I deny that, in the Catholic Church at least, the priesthood and the bishops, as an official class, will ever want to make their authority a personal matter, to be increased to their own advantage. I say thatI deny that of them as a class. ButI agree with Dean Inge to this extent: It is not likely that, in a society composed of human beings, there will ever exist a class of officials in which some of the officials will not abuse their office, and seek to increase their power from motives of personal pride and ambition. That may be true of leaders in the Catholic Church, as of every other society, secular or religious in this world. Not for a moment would I deny that there have been Catholic bishops and priests who have forsaken the spirit of Christ, neglected their duties, exceeded their rights, been guilty of intolerable tyranny, and sickened those who have known them of the religion they claimed to represent. But they are the exception. Christ predicted that they would exist, and warned us not to let such failures and disappointments due to human frailty and sin shake our faith in the Church as such. The Church is to be judged by the mass of those who have lived in accordance with her requirements; not by the comparative few whose conduct is their own, and possibly guilty of a violation of what the Church declares they should be and should do.

322. "As soon as we recognize that the history of the Great Church is a monstrous abuse" added Dean Inge, "which has made the Word of God of no effect by its traditions, we shall be more ready to go back to the fountain-head, and judge of the modern problems by the broad principles of the New Testament."

In the first place, if any history depicts the Catholic Church as a monstrous abuse, that history itself is a monstrous abuse. One may agree with historians bringing out abuses of which members of the Church have undoubtedly been guilty. But to transfer the guilt from recalcitrant members or officials to the Church they disgraced is monstrous. Still more monstrous is Dean Inge's bland assertion that the traditions of the Great Church have made the Word of God of no effect and that people who learn to despise the Church will be then ready to go back to the fountain-head is against all experience. An ever-growing loss of interest in any Christianity at all is the outstanding characteristic of those whose forefathers abandoned the Catholic Church at the time of the Protestant Reformation. As for judging modern problems by the broad principles of the New Testament, those who make such statements seldom get beyond vague generalizations. They do not tell us what they think those principles to be, lest in defining them they should seem to be narrow. The main thing, apparently, is to keep on talking about the broad principles of the New Testament, but at all costs to keep them so broad that they cease to be principles.

323. What is needed, according to Dean Inge, is "entire detachment from ecclesiastical tradition which has completely upset the moral standards of the Gospels, counting disobedience to the hierarchy a graver offense than sins against love, truth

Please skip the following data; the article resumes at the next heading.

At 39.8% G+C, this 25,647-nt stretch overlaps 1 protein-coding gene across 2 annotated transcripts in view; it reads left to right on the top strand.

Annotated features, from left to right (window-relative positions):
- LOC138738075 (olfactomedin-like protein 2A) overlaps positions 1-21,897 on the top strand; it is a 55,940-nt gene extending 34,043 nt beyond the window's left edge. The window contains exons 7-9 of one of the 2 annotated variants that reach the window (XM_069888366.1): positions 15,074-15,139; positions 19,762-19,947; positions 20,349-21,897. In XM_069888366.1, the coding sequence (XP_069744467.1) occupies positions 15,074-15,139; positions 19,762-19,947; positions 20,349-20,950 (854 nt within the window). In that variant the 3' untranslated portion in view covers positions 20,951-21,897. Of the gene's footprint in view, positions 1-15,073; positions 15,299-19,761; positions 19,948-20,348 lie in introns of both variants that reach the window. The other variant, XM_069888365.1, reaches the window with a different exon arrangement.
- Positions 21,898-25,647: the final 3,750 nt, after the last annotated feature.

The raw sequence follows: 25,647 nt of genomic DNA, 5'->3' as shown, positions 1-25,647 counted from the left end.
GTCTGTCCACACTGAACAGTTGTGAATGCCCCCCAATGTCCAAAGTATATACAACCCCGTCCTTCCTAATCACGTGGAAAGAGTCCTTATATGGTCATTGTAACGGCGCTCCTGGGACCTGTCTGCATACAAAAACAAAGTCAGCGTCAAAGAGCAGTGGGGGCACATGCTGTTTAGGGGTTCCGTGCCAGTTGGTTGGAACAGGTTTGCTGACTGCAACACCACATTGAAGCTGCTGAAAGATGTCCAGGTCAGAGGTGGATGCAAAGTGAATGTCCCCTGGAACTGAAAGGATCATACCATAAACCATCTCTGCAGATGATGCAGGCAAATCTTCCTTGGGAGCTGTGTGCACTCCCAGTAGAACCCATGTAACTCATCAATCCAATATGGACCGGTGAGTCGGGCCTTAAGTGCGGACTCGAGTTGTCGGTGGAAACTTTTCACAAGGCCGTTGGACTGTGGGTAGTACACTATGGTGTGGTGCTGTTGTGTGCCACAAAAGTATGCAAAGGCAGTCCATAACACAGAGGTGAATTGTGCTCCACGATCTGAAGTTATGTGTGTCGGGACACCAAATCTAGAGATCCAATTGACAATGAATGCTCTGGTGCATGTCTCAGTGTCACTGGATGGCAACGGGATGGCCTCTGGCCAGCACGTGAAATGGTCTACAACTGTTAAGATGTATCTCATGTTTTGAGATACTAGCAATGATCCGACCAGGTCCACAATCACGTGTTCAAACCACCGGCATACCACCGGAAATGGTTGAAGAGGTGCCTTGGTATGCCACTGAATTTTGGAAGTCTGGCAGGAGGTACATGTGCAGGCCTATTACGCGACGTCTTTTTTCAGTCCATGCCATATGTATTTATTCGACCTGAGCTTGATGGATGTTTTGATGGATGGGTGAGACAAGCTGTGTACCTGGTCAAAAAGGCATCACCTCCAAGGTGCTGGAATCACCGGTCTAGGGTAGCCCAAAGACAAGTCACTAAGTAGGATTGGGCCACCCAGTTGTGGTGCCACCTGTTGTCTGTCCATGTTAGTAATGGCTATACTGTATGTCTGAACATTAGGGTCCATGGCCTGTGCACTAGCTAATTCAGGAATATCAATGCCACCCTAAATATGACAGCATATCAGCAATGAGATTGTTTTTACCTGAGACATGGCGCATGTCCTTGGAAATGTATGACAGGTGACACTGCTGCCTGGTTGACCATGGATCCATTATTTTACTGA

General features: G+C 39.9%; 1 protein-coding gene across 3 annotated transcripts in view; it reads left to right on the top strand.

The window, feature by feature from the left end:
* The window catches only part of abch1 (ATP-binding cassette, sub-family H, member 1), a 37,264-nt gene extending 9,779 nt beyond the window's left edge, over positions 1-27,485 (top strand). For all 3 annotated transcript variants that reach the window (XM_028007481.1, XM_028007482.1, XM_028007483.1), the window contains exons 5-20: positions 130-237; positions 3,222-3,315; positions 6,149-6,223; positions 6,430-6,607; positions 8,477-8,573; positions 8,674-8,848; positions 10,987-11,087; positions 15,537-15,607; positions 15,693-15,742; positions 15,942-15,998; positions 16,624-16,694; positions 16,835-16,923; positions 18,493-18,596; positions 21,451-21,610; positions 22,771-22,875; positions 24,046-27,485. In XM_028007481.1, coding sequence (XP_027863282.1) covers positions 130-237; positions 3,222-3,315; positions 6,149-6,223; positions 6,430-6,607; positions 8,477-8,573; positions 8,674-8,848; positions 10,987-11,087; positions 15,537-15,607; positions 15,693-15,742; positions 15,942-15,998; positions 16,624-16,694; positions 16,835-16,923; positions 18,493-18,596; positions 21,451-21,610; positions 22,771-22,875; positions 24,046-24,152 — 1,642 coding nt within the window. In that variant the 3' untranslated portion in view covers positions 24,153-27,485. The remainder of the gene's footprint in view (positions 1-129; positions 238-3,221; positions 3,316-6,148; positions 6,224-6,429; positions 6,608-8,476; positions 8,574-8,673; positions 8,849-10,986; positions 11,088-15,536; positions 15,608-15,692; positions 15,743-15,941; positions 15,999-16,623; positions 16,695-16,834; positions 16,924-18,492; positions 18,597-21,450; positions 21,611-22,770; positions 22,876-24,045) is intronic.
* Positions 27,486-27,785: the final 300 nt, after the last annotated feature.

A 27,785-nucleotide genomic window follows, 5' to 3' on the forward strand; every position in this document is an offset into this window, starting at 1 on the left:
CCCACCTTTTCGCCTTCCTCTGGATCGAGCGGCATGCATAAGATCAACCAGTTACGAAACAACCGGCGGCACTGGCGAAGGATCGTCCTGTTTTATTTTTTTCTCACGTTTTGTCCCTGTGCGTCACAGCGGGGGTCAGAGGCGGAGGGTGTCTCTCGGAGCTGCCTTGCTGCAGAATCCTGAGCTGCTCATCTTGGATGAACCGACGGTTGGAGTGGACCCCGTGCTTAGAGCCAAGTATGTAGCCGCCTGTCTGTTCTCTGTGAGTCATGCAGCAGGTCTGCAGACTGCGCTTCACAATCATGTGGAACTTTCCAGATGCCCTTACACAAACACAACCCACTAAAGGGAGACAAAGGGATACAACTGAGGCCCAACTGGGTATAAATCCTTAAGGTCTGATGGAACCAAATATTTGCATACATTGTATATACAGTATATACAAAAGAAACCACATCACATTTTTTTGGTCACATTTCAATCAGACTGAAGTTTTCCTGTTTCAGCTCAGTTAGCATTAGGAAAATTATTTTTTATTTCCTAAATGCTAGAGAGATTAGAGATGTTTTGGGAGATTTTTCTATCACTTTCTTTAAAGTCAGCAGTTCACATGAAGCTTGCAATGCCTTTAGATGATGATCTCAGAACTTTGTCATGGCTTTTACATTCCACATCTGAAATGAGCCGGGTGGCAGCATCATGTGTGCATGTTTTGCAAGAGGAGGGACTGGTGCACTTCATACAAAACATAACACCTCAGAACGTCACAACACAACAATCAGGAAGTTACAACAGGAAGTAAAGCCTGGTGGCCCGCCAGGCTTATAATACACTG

Where the Catholic Church is concerned it is sheer nonsense to say that ecclesiastical tradition has completely upset the moral standards of the Gospels. Apart from the extravagance of the statement, the Gospels themselves declare it to be impossible. As for disobedience to the hierarchy being a graver sin than sins against the theological virtue of charity or love of God, the Catholic Church expressly teaches that sins against the theological virtues are worse than sins against the cardinal virtues of justice, which includes obedience and truthfulness, and of temperance, which includes humility and purity. Apparently, too, the Dean wants to convey the idea that, in the Catholic Church, sins against love, truthfulness, humility or purity, do not matter so long as one is obedient to the hierarchy. That is a calumny. It may be argued that the Dean does not want to convey such an idea, and that he admits that they are regarded as sins. But he took care to destroy that impression by declaring that ecclesiastical tradition has completely upset the moral standards of the Gospels. One wonders why he remains an ecclesiastic even in the Church of England!

324. Could not the outward form of a Church, frequently borrowed from earlier systems, be so engrossing as to blind one to its development through human weakness and vanity from a simple truth?

That could happen. But I deny that such is true of the Catholic Church. On the other hand, a superficial knowledge of earlier religious systems, and a fascination for the discovery of remote parallelisms in Christianity, can blind one to the historical facts concerning the independent origin of the Christian religion, and the immense differences which far outweigh what are for the most part imagined similarities. And still further, one can be blind to the laws of logic, and fall into the fallacy of thinking that similarities are of themselves sufficient proof of derivation.

325. What powers did Christ confer upon His Church?

All can really be reduced to three. Firstly, magisterial power, or the authority to teach the truth in His name. Thus He said, "Go, teach all nations." Secondly, sanctifying powers for the forgiving of sin and the conferring of graces necessary for salvation and virtue. Thus He said, "Whose sins you forgive, they are forgiven them." Thirdly, legislative power, or the right to make laws for the disciplinary needs of the Church. Thus He said, "Whatsoever you bind on earth will be bound in heaven; and whatsoever you loose on earth will be loosed in heaven."